It was on September 11, 2017 when Mercedes-AMG took the Frankfurt Motor Show by storm with the unveiling of its conceptual Project One hypercar. Fast forward four years later, the production version of the F1-engined electrified machine is still not here yet, and we're now hearing it will take a while until the first cars will be delivered to owners.
A new report from Mercedes-Fans.de claims AMG won't start shipping cars until the first quarter of 2022, likely because there are still some hardware issues that have to be resolved. As you will recall, the development phase hasn't exactly been smooth sailing, with the switch to the stricter emissions regulations of the WLTP cycle giving the engineers a lot of headaches to make the 1.6-liter V6 compliant.
The top-dog AMG also had some cold start issues at one point during development, and some of you will recall there were also problems with getting the 5,000-rpm idle of an F1 engine down to a stable 1,200 rpm. Some design changes are also on the menu for the production version compared to the 2017 concept, along with a name change by dropping the word "Project" while gaining "E Performance" that will be used going forward for performance hybrids.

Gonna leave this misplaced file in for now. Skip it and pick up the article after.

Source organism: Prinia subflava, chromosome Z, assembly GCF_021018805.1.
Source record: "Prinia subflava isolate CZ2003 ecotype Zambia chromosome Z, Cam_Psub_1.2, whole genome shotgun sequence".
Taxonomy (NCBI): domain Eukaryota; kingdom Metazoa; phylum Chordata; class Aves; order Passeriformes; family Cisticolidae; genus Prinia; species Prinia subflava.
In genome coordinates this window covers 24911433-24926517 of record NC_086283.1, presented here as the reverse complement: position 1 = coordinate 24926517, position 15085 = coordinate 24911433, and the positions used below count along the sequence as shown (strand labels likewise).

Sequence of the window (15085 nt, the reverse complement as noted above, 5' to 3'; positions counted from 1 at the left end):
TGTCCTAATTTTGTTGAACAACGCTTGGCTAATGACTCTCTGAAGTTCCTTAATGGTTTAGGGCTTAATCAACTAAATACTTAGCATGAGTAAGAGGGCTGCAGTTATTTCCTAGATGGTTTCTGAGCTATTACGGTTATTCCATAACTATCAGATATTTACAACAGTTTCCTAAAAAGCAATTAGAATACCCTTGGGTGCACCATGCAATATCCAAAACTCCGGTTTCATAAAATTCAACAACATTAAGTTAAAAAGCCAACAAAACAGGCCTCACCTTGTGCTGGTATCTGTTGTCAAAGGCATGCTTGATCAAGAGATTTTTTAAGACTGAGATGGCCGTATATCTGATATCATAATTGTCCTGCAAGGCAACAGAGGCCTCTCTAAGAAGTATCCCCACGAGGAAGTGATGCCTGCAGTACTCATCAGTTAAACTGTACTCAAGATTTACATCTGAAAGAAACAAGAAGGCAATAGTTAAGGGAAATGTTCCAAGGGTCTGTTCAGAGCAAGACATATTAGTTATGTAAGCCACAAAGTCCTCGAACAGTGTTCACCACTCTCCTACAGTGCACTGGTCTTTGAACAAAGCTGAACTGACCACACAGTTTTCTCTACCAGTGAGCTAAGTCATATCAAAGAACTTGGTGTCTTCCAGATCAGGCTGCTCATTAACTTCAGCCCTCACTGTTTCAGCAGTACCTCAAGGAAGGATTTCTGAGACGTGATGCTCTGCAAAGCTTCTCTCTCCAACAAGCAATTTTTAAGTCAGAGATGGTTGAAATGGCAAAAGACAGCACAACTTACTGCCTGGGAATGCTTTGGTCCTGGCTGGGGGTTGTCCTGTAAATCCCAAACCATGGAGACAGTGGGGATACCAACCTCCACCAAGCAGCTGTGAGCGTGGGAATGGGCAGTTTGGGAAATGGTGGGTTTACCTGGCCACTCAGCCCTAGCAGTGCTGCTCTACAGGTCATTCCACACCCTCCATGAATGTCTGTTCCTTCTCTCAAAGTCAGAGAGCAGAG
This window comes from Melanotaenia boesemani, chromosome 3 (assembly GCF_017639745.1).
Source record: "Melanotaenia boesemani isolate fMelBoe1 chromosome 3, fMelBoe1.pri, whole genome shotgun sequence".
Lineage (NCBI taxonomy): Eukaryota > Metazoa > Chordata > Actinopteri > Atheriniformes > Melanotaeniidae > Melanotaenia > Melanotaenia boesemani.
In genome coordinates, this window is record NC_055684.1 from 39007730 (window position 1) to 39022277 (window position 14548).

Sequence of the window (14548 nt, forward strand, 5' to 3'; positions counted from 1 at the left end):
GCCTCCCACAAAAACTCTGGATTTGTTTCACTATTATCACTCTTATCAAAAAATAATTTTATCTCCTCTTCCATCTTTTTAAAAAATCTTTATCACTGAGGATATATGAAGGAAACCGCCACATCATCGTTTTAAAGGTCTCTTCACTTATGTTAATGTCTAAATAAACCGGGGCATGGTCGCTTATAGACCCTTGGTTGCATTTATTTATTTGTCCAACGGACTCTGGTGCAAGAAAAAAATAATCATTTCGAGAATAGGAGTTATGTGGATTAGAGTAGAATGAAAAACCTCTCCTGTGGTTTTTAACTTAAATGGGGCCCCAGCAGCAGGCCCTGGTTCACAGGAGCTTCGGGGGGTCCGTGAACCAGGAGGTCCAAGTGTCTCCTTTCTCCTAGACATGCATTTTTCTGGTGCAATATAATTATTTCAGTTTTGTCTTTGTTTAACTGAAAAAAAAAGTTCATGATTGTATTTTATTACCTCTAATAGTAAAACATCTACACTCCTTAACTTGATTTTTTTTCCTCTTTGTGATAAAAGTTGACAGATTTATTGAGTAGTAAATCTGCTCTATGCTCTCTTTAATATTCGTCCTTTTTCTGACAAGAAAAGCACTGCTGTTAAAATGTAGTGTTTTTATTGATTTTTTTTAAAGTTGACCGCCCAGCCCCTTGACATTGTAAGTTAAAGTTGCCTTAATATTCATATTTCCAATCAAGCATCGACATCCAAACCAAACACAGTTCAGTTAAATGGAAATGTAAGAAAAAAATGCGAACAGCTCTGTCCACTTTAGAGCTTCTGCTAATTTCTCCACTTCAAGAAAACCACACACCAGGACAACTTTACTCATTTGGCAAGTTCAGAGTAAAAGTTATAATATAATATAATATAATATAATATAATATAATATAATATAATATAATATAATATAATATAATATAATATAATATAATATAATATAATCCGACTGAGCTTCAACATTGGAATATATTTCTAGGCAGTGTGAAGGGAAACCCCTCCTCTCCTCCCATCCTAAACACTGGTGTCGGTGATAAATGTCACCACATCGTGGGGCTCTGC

As a refresher, only 275 units of the $2.72-million hybridized beast will ever be made and all of them have long been pre-sold, with buyers signing on the dotted line and agreeing not to flip their cars. For that pretty sum, customers will be getting a hypercar with a combustion engine of Formula 1 origins working with four electric motors to develop a total output expected to surpass 1,000 horsepower, maybe even hit the 1,200-hp mark if the rumor mill is accurate.
The AMG Hypercar Is Coming... Eventually
Meanwhile, a prototype was caught testing in traffic near the Nürburgring on a wet day. The AMG One looks just as special as it did four years and we're still anxious to see the final product. Speaking of the Nordschleife, AMG has strongly suggested the production version could set the outright lap record at the Green Hell, beating even the track-only Porsche 919 Hybrid Evo (5:19.55).